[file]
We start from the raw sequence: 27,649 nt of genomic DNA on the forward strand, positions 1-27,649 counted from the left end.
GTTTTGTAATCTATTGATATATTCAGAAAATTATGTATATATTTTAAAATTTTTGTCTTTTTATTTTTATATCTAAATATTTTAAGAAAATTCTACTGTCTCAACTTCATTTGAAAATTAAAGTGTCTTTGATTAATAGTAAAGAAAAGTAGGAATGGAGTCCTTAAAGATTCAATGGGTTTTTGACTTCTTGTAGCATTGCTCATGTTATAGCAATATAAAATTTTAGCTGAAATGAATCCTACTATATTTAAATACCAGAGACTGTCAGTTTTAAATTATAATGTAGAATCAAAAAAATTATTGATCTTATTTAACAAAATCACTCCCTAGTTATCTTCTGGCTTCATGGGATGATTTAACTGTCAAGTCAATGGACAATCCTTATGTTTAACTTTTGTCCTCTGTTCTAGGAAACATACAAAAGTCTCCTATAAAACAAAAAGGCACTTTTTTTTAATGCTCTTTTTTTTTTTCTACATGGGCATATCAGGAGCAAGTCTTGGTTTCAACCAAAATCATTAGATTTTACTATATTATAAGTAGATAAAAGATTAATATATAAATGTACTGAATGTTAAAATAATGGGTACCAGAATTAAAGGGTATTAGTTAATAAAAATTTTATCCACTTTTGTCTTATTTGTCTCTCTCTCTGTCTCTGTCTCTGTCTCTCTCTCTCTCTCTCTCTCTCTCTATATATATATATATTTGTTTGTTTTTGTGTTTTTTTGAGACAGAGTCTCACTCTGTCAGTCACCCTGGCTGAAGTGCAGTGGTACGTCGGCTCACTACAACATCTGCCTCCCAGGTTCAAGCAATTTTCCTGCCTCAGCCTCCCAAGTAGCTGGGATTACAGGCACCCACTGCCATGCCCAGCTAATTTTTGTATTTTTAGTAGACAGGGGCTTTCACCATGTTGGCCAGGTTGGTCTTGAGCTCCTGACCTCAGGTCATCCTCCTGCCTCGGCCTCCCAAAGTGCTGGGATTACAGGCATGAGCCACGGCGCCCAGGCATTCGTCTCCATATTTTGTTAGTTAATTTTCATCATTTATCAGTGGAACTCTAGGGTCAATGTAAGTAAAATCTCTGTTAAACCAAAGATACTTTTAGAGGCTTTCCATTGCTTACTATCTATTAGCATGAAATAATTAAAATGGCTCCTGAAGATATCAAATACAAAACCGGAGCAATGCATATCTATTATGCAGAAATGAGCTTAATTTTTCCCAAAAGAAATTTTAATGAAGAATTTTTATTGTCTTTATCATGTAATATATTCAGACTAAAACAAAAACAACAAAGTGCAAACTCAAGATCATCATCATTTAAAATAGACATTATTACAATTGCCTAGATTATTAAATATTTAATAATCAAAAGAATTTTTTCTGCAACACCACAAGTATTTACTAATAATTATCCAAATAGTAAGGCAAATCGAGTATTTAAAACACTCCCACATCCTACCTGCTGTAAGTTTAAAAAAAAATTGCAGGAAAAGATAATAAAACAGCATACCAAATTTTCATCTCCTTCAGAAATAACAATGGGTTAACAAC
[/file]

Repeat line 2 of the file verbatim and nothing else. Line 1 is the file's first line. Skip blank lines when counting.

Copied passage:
GTTTTGTAATCTATTGATATATTCAGAAAATTATGTATATATTTTAAAATTTTTGTCTTTTTATTTTTATATCTAAATATTTTAAGAAAATTCTACTGTCTCAACTTCATTTGAAAATTAAAGTGTCTTTGATTAATAGTAAAGAAAAGTAGGAATGGAGTCCTTAAAGATTCAATGGGTTTTTGACTTCTTGTAGCATTGCTCATGTTATAGCAATATAAAATTTTAGCTGAAATGAATCCTACTATATTTAAATACCAGAGACTGTCAGTTTTAAATTATAATGTAGAATCAAAAAAATTATTGATCTTATTTAACAAAATCACTCCCTAGTTATCTTCTGGCTTCATGGGATGATTTAACTGTCAAGTCAATGGACAATCCTTATGTTTAACTTTTGTCCTCTGTTCTAGGAAACATACAAAAGTCTCCTATAAAACAAAAAGGCACTTTTTTTTAATGCTCTTTTTTTTTTTCTACATGGGCATATCAGGAGCAAGTCTTGGTTTCAACCAAAATCATTAGATTTTACTATATTATAAGTAGATAAAAGATTAATATATAAATGTACTGAATGTTAAAATAATGGGTACCAGAATTAAAGGGTATTAGTTAATAAAAATTTTATCCACTTTTGTCTTATTTGTCTCTCTCTCTGTCTCTGTCTCTGTCTCTCTCTCTCTCTCTCTCTCTCTCTATATATATATATATTTGTTTGTTTTTGTGTTTTTTTGAGACAGAGTCTCACTCTGTCAGTCACCCTGGCTGAAGTGCAGTGGTACGTCGGCTCACTACAACATCTGCCTCCCAGGTTCAAGCAATTTTCCTGCCTCAGCCTCCCAAGTAGCTGGGATTACAGGCACCCACTGCCATGCCCAGCTAATTTTTGTATTTTTAGTAGACAGGGGCTTTCACCATGTTGGCCAGGTTGGTCTTGAGCTCCTGACCTCAGGTCATCCTCCTGCCTCGGCCTCCCAAAGTGCTGGGATTACAGGCATGAGCCACGGCGCCCAGGCATTCGTCTCCATATTTTGTTAGTTAATTTTCATCATTTATCAGTGGAACTCTAGGGTCAATGTAAGTAAAATCTCTGTTAAACCAAAGATACTTTTAGAGGCTTTCCATTGCTTACTATCTATTAGCATGAAATAATTAAAATGGCTCCTGAAGATATCAAATACAAAACCGGAGCAATGCATATCTATTATGCAGAAATGAGCTTAATTTTTCCCAAAAGAAATTTTAATGAAGAATTTTTATTGTCTTTATCATGTAATATATTCAGACTAAAACAAAAACAACAAAGTGCAAACTCAAGATCATCATCATTTAAAATAGACATTATTACAATTGCCTAGATTATTAAATATTTAATAATCAAAAGAATTTTTTCTGCAACACCACAAGTATTTACTAATAATTATCCAAATAGTAAGGCAAATCGAGTATTTAAAACACTCCCACATCCTACCTGCTGTAAGTTTAAAAAAAAATTGCAGGAAAAGATAATAAAACAGCATACCAAATTTTCATCTCCTTCAGAAATAACAATGGGTTAACAAC